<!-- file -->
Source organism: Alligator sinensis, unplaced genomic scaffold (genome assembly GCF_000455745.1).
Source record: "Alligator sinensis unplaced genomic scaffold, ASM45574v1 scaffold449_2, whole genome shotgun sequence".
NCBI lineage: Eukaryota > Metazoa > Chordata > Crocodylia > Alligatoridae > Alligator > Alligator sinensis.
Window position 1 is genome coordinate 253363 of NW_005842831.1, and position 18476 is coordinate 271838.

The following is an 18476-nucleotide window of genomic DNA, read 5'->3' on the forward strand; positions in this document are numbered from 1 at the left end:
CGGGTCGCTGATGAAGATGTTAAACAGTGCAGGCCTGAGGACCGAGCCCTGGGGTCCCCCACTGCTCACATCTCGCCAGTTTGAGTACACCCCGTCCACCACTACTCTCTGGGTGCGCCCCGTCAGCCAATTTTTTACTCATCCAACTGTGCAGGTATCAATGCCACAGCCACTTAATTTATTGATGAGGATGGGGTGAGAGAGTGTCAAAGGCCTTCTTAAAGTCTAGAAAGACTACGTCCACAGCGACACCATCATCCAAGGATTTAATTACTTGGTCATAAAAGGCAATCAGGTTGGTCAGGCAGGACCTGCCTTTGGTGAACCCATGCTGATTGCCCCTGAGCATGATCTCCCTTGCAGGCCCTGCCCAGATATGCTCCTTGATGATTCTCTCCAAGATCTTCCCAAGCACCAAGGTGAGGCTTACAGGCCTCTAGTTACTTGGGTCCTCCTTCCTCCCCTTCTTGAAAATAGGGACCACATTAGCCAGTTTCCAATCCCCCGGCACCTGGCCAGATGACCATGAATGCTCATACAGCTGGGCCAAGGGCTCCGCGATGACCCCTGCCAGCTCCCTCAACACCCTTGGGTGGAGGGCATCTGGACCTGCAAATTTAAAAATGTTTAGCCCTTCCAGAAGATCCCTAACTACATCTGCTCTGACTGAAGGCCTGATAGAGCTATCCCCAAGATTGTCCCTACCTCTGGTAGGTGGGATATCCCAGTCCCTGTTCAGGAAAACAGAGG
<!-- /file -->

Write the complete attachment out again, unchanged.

Source organism: Alligator sinensis, unplaced genomic scaffold (genome assembly GCF_000455745.1).
Source record: "Alligator sinensis unplaced genomic scaffold, ASM45574v1 scaffold449_2, whole genome shotgun sequence".
NCBI lineage: Eukaryota > Metazoa > Chordata > Crocodylia > Alligatoridae > Alligator > Alligator sinensis.
Window position 1 is genome coordinate 253363 of NW_005842831.1, and position 18476 is coordinate 271838.

The following is an 18476-nucleotide window of genomic DNA, read 5'->3' on the forward strand; positions in this document are numbered from 1 at the left end:
CGGGTCGCTGATGAAGATGTTAAACAGTGCAGGCCTGAGGACCGAGCCCTGGGGTCCCCCACTGCTCACATCTCGCCAGTTTGAGTACACCCCGTCCACCACTACTCTCTGGGTGCGCCCCGTCAGCCAATTTTTTACTCATCCAACTGTGCAGGTATCAATGCCACAGCCACTTAATTTATTGATGAGGATGGGGTGAGAGAGTGTCAAAGGCCTTCTTAAAGTCTAGAAAGACTACGTCCACAGCGACACCATCATCCAAGGATTTAATTACTTGGTCATAAAAGGCAATCAGGTTGGTCAGGCAGGACCTGCCTTTGGTGAACCCATGCTGATTGCCCCTGAGCATGATCTCCCTTGCAGGCCCTGCCCAGATATGCTCCTTGATGATTCTCTCCAAGATCTTCCCAAGCACCAAGGTGAGGCTTACAGGCCTCTAGTTACTTGGGTCCTCCTTCCTCCCCTTCTTGAAAATAGGGACCACATTAGCCAGTTTCCAATCCCCCGGCACCTGGCCAGATGACCATGAATGCTCATACAGCTGGGCCAAGGGCTCCGCGATGACCCCTGCCAGCTCCCTCAACACCCTTGGGTGGAGGGCATCTGGACCTGCAAATTTAAAAATGTTTAGCCCTTCCAGAAGATCCCTAACTACATCTGCTCTGACTGAAGGCCTGATAGAGCTATCCCCAAGATTGTCCCTACCTCTGGTAGGTGGGATATCCCAGTCCCTGTTCAGGAAAACAGAGG